An art exhibition focusing on the victims of Northern Ireland’s troubled past has gone on display at Stormont for the 25th anniversary of the Belfast/Good Friday Agreement.
Silent Testimony, by Co Down artist Colin Davidson, features 18 large-scale portraits – each of which portrays the personal experience of individuals who suffered loss during the Troubles.
He worked with the victims’ group Wave on the portraits, which were first displayed at the Ulster Museum in 2015 and have toured extensively.
It has now been placed on display in the Long Gallery at Parliament Buildings.
A number of those who sat for the portraits attended the launch event on Friday evening as well as Northern Ireland’s victims commissioner Ian Jeffers, who thanked Mr Davidson for giving such a powerful voice for victims.
Addressing the gathering, Assembly Speaker Alex Maskey said it is important victims are remembered as the anniversary agreement approaches, adding they have too often felt left behind by the political process.
“With this in mind, and as part of the Assembly’s own contribution to marking this anniversary, I was delighted when Colin Davidson agreed a number of months ago to the display of his exhibition to come for the first time to Parliament Buildings,” he said.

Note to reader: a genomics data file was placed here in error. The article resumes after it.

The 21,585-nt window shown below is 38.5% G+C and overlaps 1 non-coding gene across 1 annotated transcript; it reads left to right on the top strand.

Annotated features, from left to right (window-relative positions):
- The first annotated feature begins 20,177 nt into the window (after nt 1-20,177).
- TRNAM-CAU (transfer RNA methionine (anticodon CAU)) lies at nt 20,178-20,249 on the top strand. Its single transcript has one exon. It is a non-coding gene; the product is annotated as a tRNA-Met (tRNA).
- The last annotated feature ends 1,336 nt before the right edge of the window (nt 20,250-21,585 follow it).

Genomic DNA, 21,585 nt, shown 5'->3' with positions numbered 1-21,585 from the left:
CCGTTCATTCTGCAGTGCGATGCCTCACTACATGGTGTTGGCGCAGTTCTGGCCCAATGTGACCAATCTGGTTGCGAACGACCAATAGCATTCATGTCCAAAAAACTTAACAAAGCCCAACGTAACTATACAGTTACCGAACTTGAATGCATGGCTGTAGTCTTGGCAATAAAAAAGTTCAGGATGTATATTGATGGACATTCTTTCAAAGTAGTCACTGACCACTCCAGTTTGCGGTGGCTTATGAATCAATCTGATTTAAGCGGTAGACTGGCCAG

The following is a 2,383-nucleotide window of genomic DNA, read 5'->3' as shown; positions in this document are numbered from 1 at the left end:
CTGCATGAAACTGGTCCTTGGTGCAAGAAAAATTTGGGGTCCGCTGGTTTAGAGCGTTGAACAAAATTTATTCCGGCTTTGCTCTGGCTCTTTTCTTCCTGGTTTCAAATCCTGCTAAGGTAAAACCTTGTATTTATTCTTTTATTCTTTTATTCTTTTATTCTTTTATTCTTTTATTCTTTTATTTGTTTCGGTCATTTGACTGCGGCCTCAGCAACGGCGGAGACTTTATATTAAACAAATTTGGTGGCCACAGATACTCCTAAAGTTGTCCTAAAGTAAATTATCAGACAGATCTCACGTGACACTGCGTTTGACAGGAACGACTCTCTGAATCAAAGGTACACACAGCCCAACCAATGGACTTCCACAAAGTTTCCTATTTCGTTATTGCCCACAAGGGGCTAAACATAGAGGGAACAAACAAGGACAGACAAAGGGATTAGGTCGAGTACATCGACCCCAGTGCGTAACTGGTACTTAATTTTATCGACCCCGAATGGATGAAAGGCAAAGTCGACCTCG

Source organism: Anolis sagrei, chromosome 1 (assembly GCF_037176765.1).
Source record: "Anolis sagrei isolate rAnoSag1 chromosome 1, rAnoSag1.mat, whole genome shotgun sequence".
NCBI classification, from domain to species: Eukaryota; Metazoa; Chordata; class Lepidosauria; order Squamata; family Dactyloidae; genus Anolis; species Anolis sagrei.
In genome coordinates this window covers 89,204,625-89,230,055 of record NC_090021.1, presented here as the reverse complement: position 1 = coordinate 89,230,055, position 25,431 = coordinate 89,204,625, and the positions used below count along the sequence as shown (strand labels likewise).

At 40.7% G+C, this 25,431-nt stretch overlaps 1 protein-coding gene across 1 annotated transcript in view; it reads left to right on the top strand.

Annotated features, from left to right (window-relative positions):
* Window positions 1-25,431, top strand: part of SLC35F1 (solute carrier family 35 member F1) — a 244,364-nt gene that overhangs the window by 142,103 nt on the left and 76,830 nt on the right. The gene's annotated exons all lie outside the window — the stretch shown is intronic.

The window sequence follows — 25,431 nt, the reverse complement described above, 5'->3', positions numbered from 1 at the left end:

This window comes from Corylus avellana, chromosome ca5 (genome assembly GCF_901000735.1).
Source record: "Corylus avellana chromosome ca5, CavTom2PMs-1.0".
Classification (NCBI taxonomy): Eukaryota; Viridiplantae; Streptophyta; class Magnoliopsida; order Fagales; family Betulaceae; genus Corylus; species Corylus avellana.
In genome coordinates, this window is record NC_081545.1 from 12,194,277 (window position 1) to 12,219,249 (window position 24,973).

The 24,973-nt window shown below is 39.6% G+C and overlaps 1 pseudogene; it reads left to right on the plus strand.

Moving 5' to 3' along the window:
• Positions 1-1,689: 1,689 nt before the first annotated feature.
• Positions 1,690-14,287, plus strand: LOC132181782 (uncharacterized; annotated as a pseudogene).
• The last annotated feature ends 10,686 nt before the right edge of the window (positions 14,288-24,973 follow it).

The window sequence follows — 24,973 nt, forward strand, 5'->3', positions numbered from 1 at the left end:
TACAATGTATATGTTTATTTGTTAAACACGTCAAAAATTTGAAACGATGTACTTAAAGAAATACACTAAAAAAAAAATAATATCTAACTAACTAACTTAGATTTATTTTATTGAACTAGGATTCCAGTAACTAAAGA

“I have no doubt that this inclusion will add a very significant addition to the visitor experience of those coming to Parliament Buildings in the weeks ahead.”
Mr Davidson said he first conceived the idea of the exhibition back in 2013/14 and thanked those at Wave for supporting the work, and those who sat for his paintings.
“In making the 18 paintings I made 18 new friends, and it spread beyond that for me,” he said.
“I’d like to thank each of the 18 people who sat for me, who entrusted their stories to me, who hadn’t had an opportunity to tell their stories before but welcomed me into their homes and let me into their world, allowed me to experience a fragment of what they had been going through, and allowed me to build that spirit, that sense of sometimes trauma, always grief, into the fabric of the paint.
“It’s because of their trust in me and their willingness to engage that the paintings contain that power, I cannot lay claim to that.”
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